Firstly, thank you very much to everyone who came to the shows in Edinburgh. I hope you enjoyed it. We met some lovely people. And saw some terrific things, not least the play What Girls Are Made Of.
It was our friend Tam Coyle who put us onto this. Having decamped post-show to the loveable Sneaky Petes, we were at the bar when he asked: “do you remember a band called Darlingheart ?”
No. Should I? His incredulous face said I definitely should: “They toured with Blur and Radiohead at the start of the ‘90s.”
Did they?? DID THEY?? I’m really wracking my brains now. I was at the NME championing both of these bands – and I thought I had an encyclopaedic knowledge of indie groups of the time – but no, still nothing. “They signed to Fontana…their singer was a girl called Cora Bissett.”
The Coyle raves for about five minutes about Bissett and the work she has done over the years leaving music for the world of drama and her own production company, as I continue to attempt to dredge up any memory of bloody Darlingheart.
“Anyway”, adds The Coyle, she’s written a play about being in the band, you should go. I’ll get you in.” And bless him, the man who lives for music (who should get an award for being the Social Glue that connects randoms like me to the Scottish music scene) comes up trumps. So me and TM Tom go to the Assembly Rooms and watch the play and not only is it the best depiction of the early 90s music scene I’ve ever seen, it is a perceptive insight into the hopes and dreams of any band who’s ever touched the hem of success, only to have it whipped away from them.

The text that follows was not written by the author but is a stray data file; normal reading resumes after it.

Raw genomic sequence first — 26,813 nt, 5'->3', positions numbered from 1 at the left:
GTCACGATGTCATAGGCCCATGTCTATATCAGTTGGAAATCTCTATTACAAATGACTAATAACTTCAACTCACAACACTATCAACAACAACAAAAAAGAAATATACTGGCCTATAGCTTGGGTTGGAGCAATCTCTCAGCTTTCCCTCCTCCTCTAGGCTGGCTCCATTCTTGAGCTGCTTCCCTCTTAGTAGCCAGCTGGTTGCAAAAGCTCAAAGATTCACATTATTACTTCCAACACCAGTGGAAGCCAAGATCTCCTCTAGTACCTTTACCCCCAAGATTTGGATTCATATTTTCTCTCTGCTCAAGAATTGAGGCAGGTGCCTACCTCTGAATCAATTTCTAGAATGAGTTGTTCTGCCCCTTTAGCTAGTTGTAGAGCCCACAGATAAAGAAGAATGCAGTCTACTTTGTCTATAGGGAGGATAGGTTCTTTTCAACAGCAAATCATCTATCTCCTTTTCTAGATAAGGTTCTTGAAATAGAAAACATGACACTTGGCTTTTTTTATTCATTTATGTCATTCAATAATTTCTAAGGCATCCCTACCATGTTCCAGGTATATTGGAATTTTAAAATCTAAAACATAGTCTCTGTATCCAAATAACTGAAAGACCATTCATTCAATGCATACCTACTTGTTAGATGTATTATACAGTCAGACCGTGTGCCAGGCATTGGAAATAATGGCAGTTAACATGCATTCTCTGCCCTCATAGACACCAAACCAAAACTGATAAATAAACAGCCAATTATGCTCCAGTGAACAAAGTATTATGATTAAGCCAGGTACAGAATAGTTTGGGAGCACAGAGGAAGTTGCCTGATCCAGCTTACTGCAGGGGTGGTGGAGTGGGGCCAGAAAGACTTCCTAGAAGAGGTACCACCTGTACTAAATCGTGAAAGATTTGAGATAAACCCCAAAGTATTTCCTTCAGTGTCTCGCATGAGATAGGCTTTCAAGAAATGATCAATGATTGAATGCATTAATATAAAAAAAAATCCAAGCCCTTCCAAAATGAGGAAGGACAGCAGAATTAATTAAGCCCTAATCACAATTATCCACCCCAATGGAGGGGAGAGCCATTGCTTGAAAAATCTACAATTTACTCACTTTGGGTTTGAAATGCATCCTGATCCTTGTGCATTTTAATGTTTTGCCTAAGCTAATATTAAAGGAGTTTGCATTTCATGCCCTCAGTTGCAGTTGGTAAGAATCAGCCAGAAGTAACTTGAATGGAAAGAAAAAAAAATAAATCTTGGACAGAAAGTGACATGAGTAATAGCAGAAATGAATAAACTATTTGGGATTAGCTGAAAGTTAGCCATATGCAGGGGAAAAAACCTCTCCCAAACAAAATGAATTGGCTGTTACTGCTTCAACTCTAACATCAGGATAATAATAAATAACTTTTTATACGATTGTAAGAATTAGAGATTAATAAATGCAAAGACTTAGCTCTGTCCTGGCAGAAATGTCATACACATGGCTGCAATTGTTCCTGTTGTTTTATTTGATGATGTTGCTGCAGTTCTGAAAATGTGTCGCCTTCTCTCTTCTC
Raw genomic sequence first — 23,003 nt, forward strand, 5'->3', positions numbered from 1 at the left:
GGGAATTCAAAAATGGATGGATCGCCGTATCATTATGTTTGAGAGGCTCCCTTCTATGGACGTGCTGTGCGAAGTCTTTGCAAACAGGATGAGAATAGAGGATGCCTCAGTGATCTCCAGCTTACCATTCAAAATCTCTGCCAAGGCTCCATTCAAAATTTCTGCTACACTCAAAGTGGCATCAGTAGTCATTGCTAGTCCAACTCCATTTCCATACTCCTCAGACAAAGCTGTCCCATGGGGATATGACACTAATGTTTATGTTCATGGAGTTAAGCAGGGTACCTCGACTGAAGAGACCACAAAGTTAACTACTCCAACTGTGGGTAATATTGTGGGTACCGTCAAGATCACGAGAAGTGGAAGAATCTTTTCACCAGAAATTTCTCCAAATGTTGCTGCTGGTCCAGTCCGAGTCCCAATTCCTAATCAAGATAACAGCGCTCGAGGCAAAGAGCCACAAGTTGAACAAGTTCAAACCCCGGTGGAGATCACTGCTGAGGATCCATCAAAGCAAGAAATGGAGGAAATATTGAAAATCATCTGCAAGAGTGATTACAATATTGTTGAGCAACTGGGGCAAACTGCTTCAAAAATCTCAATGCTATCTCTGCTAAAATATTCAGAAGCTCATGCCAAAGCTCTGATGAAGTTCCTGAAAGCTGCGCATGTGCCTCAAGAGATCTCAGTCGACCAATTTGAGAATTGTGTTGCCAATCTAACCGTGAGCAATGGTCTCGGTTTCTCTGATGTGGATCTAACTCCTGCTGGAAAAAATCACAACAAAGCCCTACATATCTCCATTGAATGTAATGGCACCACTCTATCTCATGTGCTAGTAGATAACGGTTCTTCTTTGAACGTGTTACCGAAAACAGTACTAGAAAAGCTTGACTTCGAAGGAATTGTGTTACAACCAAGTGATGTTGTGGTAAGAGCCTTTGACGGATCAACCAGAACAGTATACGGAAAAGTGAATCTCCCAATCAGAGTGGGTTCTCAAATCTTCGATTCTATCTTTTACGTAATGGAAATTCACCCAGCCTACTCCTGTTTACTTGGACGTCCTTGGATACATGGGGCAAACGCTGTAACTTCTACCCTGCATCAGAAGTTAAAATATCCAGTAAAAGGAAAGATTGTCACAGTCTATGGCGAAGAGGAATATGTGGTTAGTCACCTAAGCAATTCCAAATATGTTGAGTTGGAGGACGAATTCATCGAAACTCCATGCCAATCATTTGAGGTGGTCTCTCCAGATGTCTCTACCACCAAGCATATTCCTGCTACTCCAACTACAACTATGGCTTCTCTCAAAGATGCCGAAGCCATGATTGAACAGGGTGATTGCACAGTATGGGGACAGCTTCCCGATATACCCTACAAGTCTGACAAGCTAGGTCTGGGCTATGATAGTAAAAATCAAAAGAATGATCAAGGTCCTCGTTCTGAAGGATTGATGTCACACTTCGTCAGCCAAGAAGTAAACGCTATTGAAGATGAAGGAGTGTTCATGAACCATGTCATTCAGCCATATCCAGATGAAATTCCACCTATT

More than that, it’s a very personal story. It pits the reality of a young (naïve) aspiring band and their rock music fantasies against the cold, brutal mechanics of the music industry.
It is funny and informed and honest; it is confessional and celebratory and just a tad regretful.
It nods to Pixies and Nirvana and Blur and the power of the music press in the early 90s. It embraces innocence and wonder and the foolhardiness of youth; while ringing out a warning of where those traits will lead you. It is about ambition and reconciliation. It’s about a teenager and her parents and growing up and looking back.
It was really, really moving.
The moment I got home, I looked for any trace of a Darlingheart record in my collection – and there was nothing. I’ve been on Discogs this morning to try and track down their album. So I missed the boat then….but please don’t miss the boat now.
It plays until the end of this week in Edinburgh followed by dates in September in Newcastle and London. I’d thoroughly recommend it.

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